St. Olaf Academic and Service Scholarships: St. Olaf awards scholarships through the St. Olaf Academic Scholarship and the Service Leadership Scholarship programs. For information on how to apply for these programs, please contact the Office of Admissions at 507-786-3025 or 800-800-3025, or e-mail to firstname.lastname@example.org.
St. Olaf Academic Scholarships range from $6,500 to $16,000 per year. The awards are renewable for each of the recipient’s four years at St. Olaf. For merit scholarship renewal criteria visit www.stolaf.edu/services/financialaid/renewalmbfa.htm
Many schools that offer merit and talent scholarships prescribe strict criteria with respect to a high school GPA, test scores, class rank, etc. We have found that such prescriptions often discourage very successful students from competing. As such, we are inclined to respect the differences among high schools and not list a set of minimum criteria for scholarship candidates.
Eligibility for St. Olaf Academic Scholarship awards are based primarily on academic performance in high school, and the selection is highly competitive. Past recipients have generally presented a high school GPA of 3.8 or higher and are often in the top five percent of their high school graduating class. Evidence of participation in extracurricular activities in addition to academic performance is valued.
Recipients of St. Olaf academic awards may be designated a Buntrock Scholar, Presidential Scholar, or a St. Olaf Scholar. Up to 150 students are selected as finalists for the Buntrock award — our top academic scholarship — and are invited to campus for a series of programs and faculty interviews in March.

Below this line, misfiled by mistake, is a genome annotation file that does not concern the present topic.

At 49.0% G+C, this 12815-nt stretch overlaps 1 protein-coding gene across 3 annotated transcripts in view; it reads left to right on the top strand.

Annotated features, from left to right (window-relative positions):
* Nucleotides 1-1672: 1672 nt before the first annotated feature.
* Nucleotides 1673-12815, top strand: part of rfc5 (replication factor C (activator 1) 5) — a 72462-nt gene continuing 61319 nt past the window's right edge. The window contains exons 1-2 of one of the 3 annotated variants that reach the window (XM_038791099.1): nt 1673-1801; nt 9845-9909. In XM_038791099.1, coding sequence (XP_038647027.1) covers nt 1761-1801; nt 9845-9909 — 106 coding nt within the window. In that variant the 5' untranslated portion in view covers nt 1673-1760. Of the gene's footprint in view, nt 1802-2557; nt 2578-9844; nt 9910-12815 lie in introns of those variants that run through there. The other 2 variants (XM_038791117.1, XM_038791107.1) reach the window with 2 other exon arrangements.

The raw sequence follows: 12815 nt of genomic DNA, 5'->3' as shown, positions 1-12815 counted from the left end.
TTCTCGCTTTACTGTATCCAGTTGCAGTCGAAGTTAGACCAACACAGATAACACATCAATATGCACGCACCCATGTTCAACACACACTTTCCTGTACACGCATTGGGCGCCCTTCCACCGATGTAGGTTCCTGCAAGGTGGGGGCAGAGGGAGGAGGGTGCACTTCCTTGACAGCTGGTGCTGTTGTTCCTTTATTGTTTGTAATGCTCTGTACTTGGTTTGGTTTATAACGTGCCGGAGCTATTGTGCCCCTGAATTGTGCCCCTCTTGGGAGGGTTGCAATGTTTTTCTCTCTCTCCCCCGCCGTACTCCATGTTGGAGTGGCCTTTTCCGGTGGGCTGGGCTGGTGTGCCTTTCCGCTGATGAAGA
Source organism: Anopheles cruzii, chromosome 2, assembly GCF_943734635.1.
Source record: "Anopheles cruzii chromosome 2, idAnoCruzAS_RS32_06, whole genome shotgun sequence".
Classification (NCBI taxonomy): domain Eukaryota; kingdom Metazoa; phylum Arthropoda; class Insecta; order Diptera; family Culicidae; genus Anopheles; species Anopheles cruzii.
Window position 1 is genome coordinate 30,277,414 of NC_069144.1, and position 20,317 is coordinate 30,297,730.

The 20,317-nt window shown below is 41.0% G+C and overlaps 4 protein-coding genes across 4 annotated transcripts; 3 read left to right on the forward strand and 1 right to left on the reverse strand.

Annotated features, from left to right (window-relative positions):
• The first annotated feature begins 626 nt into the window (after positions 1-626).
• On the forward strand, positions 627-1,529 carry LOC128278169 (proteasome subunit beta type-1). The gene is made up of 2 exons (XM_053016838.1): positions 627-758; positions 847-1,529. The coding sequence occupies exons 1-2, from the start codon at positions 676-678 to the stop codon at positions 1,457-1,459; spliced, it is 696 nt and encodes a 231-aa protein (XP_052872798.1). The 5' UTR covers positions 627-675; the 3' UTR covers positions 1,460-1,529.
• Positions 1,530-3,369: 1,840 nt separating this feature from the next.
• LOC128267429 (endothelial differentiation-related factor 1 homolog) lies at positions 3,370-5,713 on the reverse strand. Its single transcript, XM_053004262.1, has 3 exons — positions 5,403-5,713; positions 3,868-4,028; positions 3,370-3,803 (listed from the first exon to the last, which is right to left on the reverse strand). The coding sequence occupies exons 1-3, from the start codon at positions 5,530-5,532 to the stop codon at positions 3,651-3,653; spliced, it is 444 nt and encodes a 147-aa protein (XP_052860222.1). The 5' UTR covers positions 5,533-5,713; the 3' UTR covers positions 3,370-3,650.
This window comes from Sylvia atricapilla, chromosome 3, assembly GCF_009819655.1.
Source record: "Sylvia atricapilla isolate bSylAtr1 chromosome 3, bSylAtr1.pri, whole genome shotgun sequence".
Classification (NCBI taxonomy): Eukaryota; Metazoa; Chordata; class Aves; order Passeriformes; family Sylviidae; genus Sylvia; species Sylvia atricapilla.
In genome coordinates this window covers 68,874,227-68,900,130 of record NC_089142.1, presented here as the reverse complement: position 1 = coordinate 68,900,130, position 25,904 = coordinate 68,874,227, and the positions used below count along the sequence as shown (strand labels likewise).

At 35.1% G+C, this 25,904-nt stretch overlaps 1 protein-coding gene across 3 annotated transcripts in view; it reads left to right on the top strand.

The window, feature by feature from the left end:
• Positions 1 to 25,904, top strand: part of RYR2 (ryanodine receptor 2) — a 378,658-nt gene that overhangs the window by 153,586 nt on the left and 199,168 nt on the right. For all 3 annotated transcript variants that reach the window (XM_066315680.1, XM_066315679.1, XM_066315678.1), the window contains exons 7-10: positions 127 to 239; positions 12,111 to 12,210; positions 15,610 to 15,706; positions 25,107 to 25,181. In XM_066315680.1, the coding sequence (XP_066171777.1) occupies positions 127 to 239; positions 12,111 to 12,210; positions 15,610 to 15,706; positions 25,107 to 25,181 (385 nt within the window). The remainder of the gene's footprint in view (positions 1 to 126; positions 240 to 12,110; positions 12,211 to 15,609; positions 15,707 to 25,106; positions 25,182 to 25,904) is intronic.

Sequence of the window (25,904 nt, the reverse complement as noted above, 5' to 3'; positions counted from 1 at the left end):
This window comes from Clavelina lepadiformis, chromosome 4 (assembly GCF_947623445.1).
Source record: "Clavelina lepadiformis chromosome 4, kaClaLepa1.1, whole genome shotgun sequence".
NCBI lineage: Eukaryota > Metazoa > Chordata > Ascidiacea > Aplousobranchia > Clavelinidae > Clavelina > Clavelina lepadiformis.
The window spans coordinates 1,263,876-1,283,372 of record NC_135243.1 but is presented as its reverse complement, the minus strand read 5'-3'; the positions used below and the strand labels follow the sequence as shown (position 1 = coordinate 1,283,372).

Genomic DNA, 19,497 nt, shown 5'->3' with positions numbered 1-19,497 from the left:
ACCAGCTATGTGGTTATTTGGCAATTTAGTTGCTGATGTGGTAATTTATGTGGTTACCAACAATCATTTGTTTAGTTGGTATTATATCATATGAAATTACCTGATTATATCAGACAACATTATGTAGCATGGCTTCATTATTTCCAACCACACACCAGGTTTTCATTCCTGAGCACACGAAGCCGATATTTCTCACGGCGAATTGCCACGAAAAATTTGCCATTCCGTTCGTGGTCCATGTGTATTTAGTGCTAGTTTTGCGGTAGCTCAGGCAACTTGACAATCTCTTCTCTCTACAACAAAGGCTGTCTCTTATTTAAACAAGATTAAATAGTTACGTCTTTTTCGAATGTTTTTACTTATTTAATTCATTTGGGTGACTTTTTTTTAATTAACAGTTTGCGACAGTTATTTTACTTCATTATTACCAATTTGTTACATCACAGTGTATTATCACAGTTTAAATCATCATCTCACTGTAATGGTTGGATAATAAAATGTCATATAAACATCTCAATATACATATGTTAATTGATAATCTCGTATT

Candidates who are not selected to interview on campus are automatically considered for a Presidential or St. Olaf award and are notified of the committee’s decision in mid-March.
The St. Olaf Service Leadership Scholarship recognizes the talents and abilities of those students who have given significant time and effort for the benefit of others. Students who have been involved in community service activities, either on a personal level or as part of a larger group, are encouraged to apply for this service award. Applicants for this award should complete the St. Olaf Application for Admission and submit a detailed résumé of community service involvement, including types of activities and length of service by January 15 of their senior year.
Candiates who apply to the College and indicate an interest in receiving merit scholarships will automatically be considered for the academic and service scholarships. Service Leadership Scholarship applicants should also submit a detailed resume of their involvement in community, school and/or church.